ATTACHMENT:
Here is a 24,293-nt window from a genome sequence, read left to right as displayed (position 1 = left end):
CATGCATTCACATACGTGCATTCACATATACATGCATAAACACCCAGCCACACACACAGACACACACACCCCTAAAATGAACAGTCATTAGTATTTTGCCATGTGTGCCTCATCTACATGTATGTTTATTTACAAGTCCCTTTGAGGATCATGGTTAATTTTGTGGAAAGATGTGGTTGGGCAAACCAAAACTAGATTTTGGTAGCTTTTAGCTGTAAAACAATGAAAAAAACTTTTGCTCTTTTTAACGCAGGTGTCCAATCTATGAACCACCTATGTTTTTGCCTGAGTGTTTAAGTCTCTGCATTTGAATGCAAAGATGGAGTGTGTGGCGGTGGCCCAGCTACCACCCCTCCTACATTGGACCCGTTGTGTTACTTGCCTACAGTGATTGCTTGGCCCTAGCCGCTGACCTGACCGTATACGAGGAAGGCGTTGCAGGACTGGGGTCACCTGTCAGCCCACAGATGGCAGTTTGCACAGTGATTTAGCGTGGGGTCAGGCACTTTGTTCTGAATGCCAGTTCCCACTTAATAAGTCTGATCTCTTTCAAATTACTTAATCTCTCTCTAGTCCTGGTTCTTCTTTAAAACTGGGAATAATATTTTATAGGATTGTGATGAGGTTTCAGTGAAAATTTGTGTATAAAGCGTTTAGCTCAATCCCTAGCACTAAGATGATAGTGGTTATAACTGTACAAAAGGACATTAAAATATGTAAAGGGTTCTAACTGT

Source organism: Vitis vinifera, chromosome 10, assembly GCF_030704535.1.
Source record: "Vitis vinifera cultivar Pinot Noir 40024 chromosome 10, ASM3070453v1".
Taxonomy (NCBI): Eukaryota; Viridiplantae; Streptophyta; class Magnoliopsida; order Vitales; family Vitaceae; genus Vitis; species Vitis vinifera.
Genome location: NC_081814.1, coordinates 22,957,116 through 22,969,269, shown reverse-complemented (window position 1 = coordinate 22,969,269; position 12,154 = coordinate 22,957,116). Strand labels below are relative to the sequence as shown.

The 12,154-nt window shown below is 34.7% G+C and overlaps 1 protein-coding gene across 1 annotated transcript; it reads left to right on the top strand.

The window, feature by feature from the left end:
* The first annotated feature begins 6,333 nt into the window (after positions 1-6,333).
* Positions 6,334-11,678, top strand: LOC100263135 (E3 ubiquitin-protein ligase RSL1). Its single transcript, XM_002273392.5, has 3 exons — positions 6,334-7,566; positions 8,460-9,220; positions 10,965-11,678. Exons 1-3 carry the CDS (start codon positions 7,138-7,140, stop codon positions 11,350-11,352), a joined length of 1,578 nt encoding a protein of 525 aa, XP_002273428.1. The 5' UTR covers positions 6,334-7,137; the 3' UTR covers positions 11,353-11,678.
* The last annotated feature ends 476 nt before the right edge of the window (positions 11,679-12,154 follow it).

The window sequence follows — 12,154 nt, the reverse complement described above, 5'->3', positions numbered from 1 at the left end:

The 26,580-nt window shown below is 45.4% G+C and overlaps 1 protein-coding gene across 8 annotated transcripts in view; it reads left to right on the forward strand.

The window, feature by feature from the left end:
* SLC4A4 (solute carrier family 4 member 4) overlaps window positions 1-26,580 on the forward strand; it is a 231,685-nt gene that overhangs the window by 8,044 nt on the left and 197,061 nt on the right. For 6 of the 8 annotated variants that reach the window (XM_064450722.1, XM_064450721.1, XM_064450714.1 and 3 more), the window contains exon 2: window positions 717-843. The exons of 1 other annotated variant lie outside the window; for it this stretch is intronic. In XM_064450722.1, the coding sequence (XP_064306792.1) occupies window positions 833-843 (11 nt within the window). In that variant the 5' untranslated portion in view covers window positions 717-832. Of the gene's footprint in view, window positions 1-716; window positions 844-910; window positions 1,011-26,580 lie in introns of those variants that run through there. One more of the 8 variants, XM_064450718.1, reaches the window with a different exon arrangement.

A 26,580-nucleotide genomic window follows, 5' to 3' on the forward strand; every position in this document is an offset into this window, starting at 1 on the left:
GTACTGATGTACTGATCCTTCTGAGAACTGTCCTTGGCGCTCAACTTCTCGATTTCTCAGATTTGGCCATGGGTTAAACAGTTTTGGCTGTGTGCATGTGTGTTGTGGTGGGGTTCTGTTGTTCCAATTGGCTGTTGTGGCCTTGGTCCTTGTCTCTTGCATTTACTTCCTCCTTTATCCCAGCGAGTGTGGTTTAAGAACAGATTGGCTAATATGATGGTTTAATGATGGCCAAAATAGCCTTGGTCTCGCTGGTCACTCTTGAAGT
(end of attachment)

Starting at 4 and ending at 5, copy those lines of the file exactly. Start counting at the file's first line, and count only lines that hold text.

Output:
Source record: "Vitis vinifera cultivar Pinot Noir 40024 chromosome 10, ASM3070453v1".
Taxonomy (NCBI): Eukaryota; Viridiplantae; Streptophyta; class Magnoliopsida; order Vitales; family Vitaceae; genus Vitis; species Vitis vinifera.